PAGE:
Transocean Rig Aground in Scotland After Tow Breaks in Heavy Weather – Incident Photos
A Transocean semi-submersible drilling rig is hard aground in Scotland’s Western Isles after breaking free from its tow overnight in heavy weather.
The 17,000-tonne drilling rig Transocean Winter was under tow by Alp Forward when they encountered severe weather west of the Isle Of Lewis, Scotland, preventing the pair from making headway. At about 4:20 a.m. Monday the master of the Alp Forward reported that the tow line had parted.
The drilling rig is now grounded on the west side of the Isle of Lewis near Carloway.
There is approximately 280 metric tons of diesel on board, the UK Maritime & Coast Guard Agency confirms. An update from the Coastguard said the pollution risk is low.
There are no personnel aboard the rig. The tug Alp Forward remains on scene to visually monitor the rig.
Some raw video shows the rig hard aground along the rocky coastline and moving in the wind and waves:
Transocean and ALP Marine, owner of the tug, have mobilized a salvage team from SMIT Salvage to deal with the incident. Scotland Police and HM Coastguard Rescue Teams are also on scene.
The Marine Accident Investigation Branch has launched an investigation into the incident.
Authorities in the UK have warned the public not to visit the rig, enforcing restricted access to the site to make sure that personnel and equipment can get to the scene.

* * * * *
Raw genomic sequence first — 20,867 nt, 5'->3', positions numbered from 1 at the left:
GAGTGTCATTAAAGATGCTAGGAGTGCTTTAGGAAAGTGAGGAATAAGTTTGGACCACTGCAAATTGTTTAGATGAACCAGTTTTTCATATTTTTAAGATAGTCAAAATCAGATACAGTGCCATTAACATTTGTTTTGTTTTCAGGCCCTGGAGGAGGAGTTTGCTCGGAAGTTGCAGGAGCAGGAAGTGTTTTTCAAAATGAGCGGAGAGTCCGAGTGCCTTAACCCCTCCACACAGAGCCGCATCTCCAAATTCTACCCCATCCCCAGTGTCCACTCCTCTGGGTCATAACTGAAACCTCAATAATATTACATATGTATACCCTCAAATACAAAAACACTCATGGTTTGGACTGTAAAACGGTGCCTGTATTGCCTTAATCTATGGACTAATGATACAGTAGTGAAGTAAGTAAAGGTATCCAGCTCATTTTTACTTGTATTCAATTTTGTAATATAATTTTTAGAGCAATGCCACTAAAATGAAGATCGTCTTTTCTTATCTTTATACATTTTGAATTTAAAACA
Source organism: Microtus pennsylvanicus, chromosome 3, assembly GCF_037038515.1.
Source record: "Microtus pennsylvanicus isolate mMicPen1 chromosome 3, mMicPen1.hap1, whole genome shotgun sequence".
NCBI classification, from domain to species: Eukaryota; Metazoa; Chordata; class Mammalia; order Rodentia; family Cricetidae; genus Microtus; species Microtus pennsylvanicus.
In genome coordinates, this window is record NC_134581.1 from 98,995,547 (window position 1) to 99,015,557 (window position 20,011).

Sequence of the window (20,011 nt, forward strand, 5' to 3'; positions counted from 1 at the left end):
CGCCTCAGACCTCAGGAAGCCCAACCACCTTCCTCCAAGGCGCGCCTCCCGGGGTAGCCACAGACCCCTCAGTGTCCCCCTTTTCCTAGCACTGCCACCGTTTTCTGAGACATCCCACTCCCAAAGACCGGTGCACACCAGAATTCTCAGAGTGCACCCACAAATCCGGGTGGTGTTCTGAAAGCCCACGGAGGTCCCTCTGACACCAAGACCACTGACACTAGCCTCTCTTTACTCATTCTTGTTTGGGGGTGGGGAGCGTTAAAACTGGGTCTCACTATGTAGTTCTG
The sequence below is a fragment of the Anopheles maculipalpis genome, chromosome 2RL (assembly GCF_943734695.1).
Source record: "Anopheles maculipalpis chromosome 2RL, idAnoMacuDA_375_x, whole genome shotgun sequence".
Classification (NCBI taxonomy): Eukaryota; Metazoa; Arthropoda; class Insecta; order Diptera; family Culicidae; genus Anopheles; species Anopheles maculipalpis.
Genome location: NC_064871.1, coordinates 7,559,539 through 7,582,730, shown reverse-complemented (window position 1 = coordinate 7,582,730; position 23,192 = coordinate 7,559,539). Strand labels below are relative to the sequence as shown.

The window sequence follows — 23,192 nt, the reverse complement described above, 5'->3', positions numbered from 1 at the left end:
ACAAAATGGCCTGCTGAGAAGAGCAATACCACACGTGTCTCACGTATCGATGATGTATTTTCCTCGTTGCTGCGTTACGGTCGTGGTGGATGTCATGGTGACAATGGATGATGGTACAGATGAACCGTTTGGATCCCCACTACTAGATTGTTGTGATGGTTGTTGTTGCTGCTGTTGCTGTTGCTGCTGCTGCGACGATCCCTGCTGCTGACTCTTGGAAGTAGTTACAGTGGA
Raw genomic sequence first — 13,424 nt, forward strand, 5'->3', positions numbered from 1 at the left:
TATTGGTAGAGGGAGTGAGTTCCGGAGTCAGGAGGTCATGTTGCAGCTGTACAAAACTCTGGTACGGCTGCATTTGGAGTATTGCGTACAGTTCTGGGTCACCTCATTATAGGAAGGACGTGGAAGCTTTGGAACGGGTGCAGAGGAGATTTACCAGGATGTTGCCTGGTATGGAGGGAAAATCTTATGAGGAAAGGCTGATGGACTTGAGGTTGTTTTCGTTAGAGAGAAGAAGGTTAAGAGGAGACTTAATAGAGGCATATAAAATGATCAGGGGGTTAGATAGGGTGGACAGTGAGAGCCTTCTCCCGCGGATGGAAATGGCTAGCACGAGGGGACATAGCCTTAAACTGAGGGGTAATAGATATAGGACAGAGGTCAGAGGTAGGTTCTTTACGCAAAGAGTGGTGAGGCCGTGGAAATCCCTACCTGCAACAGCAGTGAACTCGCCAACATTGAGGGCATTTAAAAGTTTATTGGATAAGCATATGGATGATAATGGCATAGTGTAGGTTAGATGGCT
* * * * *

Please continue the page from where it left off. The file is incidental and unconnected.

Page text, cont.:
The Marshall Islands-flagged Transocean Winner was built in 1983 and upgraded in 2006. It can operate in water depths up to 1,500 feet and drill to 25,000 feet. A July 2016 Fleet Status Report by Transocean showed that the Transocean Winner had just finished a contract with Marathon Oil in the Norwegian sector of the North Sea this month.
The rig was under tow from Norway to Malta when the incident occurred.
The Alp Forward is a DP II anchor handling tug has 218 metric tonnes bollard pull. The tug is Dutch-flagged and homeported in Rotterdam. The Apl Forward’s AIS track below shows the plight of the tug:
For some, the incident is reminiscent of the Kulluk grounding in Alaska in 2012. During that incident, the Shell-owned ice-class mobile offshore drilling unit grounded in heavy weather on eastern coast of Sitkalidak Island off Kodiak on December 31, 2012 after breaking free from the AHTS Aiviq during a tow from Alaska to Washington.
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